On Sunday morning we drove through to the town of Agulhas where we walked on the beautiful wooden walkway to the southernmost tip of Africa. The kids had a blast playing in the rock pools before we made our way to Wine on Main which stocks all the local wines and where the incredibly knowledgeable Theresa will help you with any wine purchase. If you don’t have time to visit all the farms, this is a great place to experience what the area has to offer without driving around. We were particularly pleased that we were able to taste two of the Olivedale wines here as we had to forgo a visit to the farm to catch the Breede sunset on our first night. Jolene, one of the winemakers at this intimate ‘by appointment only’ winery made a special trip to Wine on Main to take us through the tasting and tell us a bit about Olivedale’s offering – including their wild fermentation and huge respect for nature, growing 17 varietals on 18 hectares. At Olivedale they believe it’s not just about the flavour of the wine but how it makes you feel – can’t argue with that!
After lunch we burnt off some energy climbing the huge sand dunes in Arniston and swam in the sea.
Our accommodation that night was in one of the very comfortable farm cottages at Strandveld Vineyards. This was a hit with the kids who took time to play on the swings and run around in the big garden before asking when they could swim in the dam! It’s a great spot for cycling enthusiasts too. We tried three more wines that night (courtesy of André) from Land’s End which is produced by Du Toitskloof, Trizanne Signature wines (The Sémillon 2017 was incredible) and The Ghost Corner. The kids were happy to relax and watch a movie (thanks to the high quality WiFi) while we enjoyed another braai with André, who picked up where he left off the night before regaling us with the history of the area.
All too soon it was Monday morning which meant we had time for a quick breakfast followed by a ‘very early’ wine tasting with winemaker Conrad Vlok at Strandveld. To be perfectly honest, I actually wasn’t looking forward to tasting wine so early on a Monday morning, but I was so wrong (don’t tell SGH I admitted to that, wink wink). I was so impressed by how outstanding all these wines are – so deserving of all the awards they have won. Strandveld’s Navigator 2017 has just won the Shiraz SA Challenge 2020 and gold at the Decanter awards. I love Shiraz and this one from the most southern winery in Africa located only 8km from the coast, did not disappoint. And the stories behind the names of the different wines are a true joy!
On the way to our last wine farm we took a detour to the Giant Periwinkle (because how can you not be enticed by that name) for a tasting of their boutique wines. Again, I thoroughly enjoyed every wine I tried, my favourite being the Syrah Kelp Forest and the 2019 Wind Scorpion Sauv Blanc (again, how can you not love such creatively named wines). I thought their food pairing notes in the brochure were a really nice touch. Something that is also good to know: if you book a tasting for a group here, snack platters can be arranged on request.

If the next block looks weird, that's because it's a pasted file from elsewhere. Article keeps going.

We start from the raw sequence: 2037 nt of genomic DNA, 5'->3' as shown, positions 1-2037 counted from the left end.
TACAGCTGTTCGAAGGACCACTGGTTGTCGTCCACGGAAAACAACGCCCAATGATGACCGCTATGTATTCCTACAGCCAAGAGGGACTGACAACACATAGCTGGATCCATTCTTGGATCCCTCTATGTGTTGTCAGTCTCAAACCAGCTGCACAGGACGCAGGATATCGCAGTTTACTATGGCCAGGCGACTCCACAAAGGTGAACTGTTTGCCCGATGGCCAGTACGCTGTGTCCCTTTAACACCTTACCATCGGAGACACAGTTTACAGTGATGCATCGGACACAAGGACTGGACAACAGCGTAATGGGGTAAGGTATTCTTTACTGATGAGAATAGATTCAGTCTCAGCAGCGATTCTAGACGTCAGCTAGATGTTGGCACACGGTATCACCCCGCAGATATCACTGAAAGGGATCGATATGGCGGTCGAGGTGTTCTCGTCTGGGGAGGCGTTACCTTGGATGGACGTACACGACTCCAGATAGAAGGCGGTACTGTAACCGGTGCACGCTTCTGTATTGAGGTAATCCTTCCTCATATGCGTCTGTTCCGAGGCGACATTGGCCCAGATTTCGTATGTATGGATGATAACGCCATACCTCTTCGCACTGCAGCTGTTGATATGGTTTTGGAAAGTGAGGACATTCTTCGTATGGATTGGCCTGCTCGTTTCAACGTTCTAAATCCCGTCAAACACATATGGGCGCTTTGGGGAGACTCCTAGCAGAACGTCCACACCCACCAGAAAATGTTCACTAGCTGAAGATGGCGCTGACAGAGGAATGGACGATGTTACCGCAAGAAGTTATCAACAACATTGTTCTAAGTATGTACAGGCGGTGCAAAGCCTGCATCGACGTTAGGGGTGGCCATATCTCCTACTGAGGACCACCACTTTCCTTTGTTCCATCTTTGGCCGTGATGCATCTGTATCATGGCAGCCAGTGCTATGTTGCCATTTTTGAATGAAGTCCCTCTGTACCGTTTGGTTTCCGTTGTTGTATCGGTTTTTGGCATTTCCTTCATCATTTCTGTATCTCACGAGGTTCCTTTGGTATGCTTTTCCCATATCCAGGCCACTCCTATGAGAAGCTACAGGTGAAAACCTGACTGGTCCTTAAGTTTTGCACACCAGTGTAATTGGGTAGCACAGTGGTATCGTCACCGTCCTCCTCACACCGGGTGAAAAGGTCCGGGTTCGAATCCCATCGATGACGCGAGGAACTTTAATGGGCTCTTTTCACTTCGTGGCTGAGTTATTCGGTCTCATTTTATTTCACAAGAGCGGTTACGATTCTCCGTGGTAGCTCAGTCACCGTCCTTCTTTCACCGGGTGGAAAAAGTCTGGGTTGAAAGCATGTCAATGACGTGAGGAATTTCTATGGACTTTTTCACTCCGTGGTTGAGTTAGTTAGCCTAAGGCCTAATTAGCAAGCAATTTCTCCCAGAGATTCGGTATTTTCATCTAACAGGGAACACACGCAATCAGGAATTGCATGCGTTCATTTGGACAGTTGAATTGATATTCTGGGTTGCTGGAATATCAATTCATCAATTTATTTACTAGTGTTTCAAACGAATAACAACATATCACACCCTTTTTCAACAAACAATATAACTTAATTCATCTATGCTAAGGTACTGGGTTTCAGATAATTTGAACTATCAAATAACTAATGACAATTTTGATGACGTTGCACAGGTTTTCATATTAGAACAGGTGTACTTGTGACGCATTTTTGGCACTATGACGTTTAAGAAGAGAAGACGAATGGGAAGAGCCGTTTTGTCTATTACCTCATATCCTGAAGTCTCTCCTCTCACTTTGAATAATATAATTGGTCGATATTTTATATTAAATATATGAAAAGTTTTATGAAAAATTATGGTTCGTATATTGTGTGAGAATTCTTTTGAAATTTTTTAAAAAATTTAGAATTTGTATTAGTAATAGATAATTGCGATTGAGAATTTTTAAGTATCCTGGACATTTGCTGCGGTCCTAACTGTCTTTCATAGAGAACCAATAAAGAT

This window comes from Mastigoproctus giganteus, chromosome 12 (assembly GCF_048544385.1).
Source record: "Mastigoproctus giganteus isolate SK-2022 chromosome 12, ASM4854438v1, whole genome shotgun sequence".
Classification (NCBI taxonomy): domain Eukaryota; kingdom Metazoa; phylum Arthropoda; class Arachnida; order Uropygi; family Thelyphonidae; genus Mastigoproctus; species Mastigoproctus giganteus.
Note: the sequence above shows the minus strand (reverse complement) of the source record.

Lomond, nestled at the foothills of the Dynefontein Mountains with breath-taking views of Walker Bay, was our last stop on this intoxicating adventure of the very best kind. The TastingRoom@Lomond overlooks the 100ha Lomond Dam with an impressive backdrop of the farm, vineyards and valley. This winery also personifies the true meaning of supporting local producers through their food platters which include local cheese from Stone House, cold meats from Richard Bosman as well as pâté made using trout sourced from their own dam. If you are partial to a bit of pedal power, their mountain biking trails are world class – the Lomond triathlon can boast the cleanest water tested for open water swims in South Africa. There are lots of indoor kids’ activities too if the weather turns a bit iffy – blocks and chess kept ours entertained. Winemaker, Hannes Meyer, joined us for lunch and our tasting, filling us in about all the wildlife on the farm including leopard, bat eared fox and caracal. This once again highlighted how farming and wildlife can happily coexist. But back to the wine – our must-try recommendations are both Sauv Blancs: Pincushion and Sugarbush 2017… try them, you know you want to!
My biggest ‘take away’ from our time in the Agulhas Wine Triangle (aside from the cases of wine which SGH had to miraculously squeeze into our car) was the overwhelming sense of community amongst the locals, all working in support of not only one another’s businesses, but towards the common goal of putting the AWT on the map for all the right reasons. With absolute conviction I will close by saying you can be assured the only thing that is going to disappear in this triangle are many, m-a-n-y glasses of glorious wine!
‘Til next time… Honey x
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THINGS TO DO
AGULHAS WINE TRIANGLE HISTORY
At the risk of sounding like my (deathly boring) high school History teacher, I think a little background is always good when exploring, so… the small town of Elim (meaning ‘Place of God’) was established in 1824 by missionaries who planted vines to make sacramental wine (priorities people!). More than a century later, the replanted vineyards of the Agulhas Wine Route, en route to the southernmost tip of the continent at Cape Agulhas, are still cooled by the salt-laden winds blowing off the sea. The area’s uniquely diverse soil types encourage distinctive mineral and flinty flavours in the fruit which make for sublime wines!